One of the elements that set the SLT cameras apart from more conventional DSLRs are the electronic viewfinders and the one on the SLT-A65 is simply excellent. The camera works very well and and is very responsive in live view but the OLED electronic viewfinder is an excellent alternative for framing your images in bright conditions or if you prefer to hold the camera up to your eye. Switching between EVF and live view is a totally seamless process since the operation of the camera is all but identical in both modes.
The lack of a second control dial is only really an issue when the A65 is used in manual exposure mode, at which point to change between shutter and aperture control you have to press the 'AV' button above the thumbrest on the rear of the camera. For a camera in its class the SLT-A65 also comes with a good level of customization, and we're pleased to see that the behavior of several of its various buttons can be changed according to your requirements.
What we're less impressed by is the generally somewhat 'laggy' operation of the A65's menus and control points. Although in terms of its overall performance the A65 is a fast, responsive camera when you're actually taking photographs, it is frustrating and disorientating to experience delays of a fraction of a second when changing key shooting settings and entering, navigating and dismissing menus.
The Final Word
The SLT-A65 was launched at the same time as the long awaited A700 successor, the SLT-A77, and as we mentioned in the introduction to this review, amongst all the excitement over the flagship SLT model there was always a risk that the A65 might get overlooked. To overlook the A65 would be to do it a huge disservice though. Given its price, the A65 will inevitably appeal to a much larger number of users, and considering how much of its core technology is shared with the more expensive A77, the A65 is highly competitive.
At a MRSP of $999 including the 18-55mm kit lens the A65 is currently a little more expensive than its most direct rivals, the Canon EOS 600D/T3i and Nikon D5100, but it offers a higher pixel count, faster continous shooting, a considerably superior viewfinder experience and a number of interesting features and customization options, all of which contribute to making it a pleasure to use. Naturally, as the SLT-A65 starts hitting the retailers' shelves in significant numbers we'd also expect the street price to go down a little.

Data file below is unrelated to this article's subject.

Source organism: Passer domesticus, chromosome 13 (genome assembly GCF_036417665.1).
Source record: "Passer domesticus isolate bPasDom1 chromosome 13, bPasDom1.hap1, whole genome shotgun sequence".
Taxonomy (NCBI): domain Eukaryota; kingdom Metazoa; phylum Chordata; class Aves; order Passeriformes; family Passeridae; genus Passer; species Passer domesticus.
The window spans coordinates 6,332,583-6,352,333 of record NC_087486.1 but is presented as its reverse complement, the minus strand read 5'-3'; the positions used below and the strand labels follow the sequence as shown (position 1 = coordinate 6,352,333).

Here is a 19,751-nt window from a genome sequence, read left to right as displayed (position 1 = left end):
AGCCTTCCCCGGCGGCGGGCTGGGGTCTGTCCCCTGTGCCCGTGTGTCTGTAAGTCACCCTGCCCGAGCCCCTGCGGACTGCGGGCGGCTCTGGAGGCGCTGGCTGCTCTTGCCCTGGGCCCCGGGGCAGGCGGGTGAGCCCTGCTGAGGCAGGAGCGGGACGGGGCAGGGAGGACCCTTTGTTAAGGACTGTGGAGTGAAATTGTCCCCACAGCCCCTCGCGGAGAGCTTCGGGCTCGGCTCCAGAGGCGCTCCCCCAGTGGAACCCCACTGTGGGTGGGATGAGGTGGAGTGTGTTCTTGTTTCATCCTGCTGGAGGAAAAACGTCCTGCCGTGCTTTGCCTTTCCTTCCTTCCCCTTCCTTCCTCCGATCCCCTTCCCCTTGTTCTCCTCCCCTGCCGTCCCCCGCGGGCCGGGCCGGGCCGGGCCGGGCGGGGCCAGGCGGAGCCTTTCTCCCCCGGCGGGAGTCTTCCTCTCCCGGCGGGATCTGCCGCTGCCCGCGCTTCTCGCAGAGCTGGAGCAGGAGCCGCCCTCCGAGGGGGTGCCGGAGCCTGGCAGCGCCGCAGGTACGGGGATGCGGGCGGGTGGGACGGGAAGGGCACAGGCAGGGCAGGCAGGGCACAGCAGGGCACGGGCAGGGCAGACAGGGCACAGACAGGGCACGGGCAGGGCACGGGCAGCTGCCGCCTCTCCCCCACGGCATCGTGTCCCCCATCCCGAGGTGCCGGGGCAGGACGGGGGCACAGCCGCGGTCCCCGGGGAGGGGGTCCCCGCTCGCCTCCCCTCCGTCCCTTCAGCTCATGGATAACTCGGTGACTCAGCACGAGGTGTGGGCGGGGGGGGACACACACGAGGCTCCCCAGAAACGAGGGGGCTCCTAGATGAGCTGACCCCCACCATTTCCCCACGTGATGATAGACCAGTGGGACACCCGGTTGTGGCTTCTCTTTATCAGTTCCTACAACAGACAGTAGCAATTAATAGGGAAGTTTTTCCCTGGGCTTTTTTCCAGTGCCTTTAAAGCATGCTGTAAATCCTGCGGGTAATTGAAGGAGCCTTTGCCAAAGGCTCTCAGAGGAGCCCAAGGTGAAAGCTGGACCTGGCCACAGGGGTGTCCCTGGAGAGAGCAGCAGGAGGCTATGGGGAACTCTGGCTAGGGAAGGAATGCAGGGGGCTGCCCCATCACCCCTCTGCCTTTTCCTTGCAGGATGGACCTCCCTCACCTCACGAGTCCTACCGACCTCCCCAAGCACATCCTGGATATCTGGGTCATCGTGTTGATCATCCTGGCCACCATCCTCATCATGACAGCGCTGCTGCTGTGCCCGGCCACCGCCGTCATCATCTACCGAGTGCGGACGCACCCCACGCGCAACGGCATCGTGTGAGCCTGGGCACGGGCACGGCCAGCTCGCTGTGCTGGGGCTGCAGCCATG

Overall then the Sony SLT-A65 is an exceptionally well specified camera not only considering its class, but the consumer-level DSLR field as a whole. Quite apart from its 24MP sensor, the A65's OLED EVF, full-time live view system and 10fps continuous shooting mode are unmatched by its more conventional DSLR peers, and when you add the well thought-out ergonomics to that formula you end up with a camera that deserves both your attention, and our highest award.
Ergonomics & handling
Metering & focus accuracy
Image quality (raw)
Image quality (jpeg)
Low light / high ISO performance
Viewfinder / screen rating
Movie / video mode
Feature-lovers and photographers on a budget who want maximum pixel count
Not so good for
Traditionalists and pixel peepers
The Sony SLT-A65 is an exceptionally well specified camera for its class. The 24 MP CMOS sensor, the OLED EVF and the 10 fps continuous mode are real stand-out features in the mid-level bracket of the market. Add the well thought-out ergonomics to that and you got yourself a camera that is a pleasure and fun to use in almost any shooting situation.
Scoring is relative only to the other cameras in the same category.